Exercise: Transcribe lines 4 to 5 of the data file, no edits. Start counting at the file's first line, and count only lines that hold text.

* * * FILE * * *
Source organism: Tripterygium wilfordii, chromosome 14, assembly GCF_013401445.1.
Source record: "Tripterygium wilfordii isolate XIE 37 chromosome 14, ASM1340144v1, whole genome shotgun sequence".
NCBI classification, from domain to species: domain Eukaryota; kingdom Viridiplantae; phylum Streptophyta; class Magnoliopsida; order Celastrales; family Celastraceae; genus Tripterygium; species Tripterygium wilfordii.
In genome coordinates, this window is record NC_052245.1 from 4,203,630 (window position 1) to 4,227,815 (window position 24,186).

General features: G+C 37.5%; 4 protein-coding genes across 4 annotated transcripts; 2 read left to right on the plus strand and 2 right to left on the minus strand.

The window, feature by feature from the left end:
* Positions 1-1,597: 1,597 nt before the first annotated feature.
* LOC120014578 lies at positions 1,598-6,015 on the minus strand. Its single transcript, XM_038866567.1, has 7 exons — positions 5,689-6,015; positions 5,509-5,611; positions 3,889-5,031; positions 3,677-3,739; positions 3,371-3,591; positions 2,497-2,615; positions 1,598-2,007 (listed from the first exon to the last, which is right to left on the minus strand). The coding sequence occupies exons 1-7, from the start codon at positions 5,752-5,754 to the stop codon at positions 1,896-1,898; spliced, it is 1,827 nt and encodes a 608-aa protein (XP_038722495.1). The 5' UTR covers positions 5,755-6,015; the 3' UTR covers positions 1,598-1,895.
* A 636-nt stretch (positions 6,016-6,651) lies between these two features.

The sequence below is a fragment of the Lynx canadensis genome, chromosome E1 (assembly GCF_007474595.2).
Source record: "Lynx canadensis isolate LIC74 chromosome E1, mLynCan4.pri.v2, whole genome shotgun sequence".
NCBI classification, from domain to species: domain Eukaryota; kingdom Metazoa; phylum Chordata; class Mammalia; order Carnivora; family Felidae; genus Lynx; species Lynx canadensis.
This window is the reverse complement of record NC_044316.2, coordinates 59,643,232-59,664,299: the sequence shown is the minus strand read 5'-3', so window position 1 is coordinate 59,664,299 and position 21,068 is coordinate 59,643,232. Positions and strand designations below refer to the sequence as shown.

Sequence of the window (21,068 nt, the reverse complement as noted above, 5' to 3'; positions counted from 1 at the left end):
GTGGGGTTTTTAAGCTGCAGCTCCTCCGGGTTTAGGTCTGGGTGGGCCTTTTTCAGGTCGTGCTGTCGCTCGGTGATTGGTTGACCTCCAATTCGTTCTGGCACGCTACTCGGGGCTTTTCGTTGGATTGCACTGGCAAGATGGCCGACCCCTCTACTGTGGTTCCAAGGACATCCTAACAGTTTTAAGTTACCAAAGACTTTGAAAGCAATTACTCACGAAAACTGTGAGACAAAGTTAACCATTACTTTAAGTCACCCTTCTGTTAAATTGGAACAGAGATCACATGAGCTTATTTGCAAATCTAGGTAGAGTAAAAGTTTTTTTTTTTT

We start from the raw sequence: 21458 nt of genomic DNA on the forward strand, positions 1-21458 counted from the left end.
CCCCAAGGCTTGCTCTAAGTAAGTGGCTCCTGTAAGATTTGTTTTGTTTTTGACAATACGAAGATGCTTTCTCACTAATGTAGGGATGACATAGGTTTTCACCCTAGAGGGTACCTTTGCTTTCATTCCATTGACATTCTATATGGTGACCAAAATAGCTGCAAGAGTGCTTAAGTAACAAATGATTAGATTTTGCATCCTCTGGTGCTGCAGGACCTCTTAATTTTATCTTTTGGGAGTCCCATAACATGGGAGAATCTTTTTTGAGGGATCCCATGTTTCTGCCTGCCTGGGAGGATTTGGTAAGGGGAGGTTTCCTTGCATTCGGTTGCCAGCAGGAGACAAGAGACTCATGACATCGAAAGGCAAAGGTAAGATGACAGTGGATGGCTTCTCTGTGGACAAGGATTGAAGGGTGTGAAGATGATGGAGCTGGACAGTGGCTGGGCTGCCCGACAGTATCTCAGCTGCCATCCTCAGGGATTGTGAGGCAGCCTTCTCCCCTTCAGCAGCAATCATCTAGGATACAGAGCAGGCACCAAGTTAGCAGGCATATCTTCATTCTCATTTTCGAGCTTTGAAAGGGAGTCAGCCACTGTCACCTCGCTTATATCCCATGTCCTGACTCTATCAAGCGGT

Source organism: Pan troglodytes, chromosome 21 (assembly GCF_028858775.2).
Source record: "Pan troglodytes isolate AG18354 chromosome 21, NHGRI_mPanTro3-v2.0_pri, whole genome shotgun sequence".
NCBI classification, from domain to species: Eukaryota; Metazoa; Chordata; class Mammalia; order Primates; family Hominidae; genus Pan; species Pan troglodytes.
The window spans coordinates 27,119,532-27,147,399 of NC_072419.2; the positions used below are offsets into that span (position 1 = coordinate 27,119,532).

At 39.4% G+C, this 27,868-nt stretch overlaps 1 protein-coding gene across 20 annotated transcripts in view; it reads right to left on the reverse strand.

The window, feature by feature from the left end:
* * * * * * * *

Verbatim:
In genome coordinates, this window is record NC_052245.1 from 4,203,630 (window position 1) to 4,227,815 (window position 24,186).

General features: G+C 37.5%; 4 protein-coding genes across 4 annotated transcripts; 2 read left to right on the plus strand and 2 right to left on the minus strand.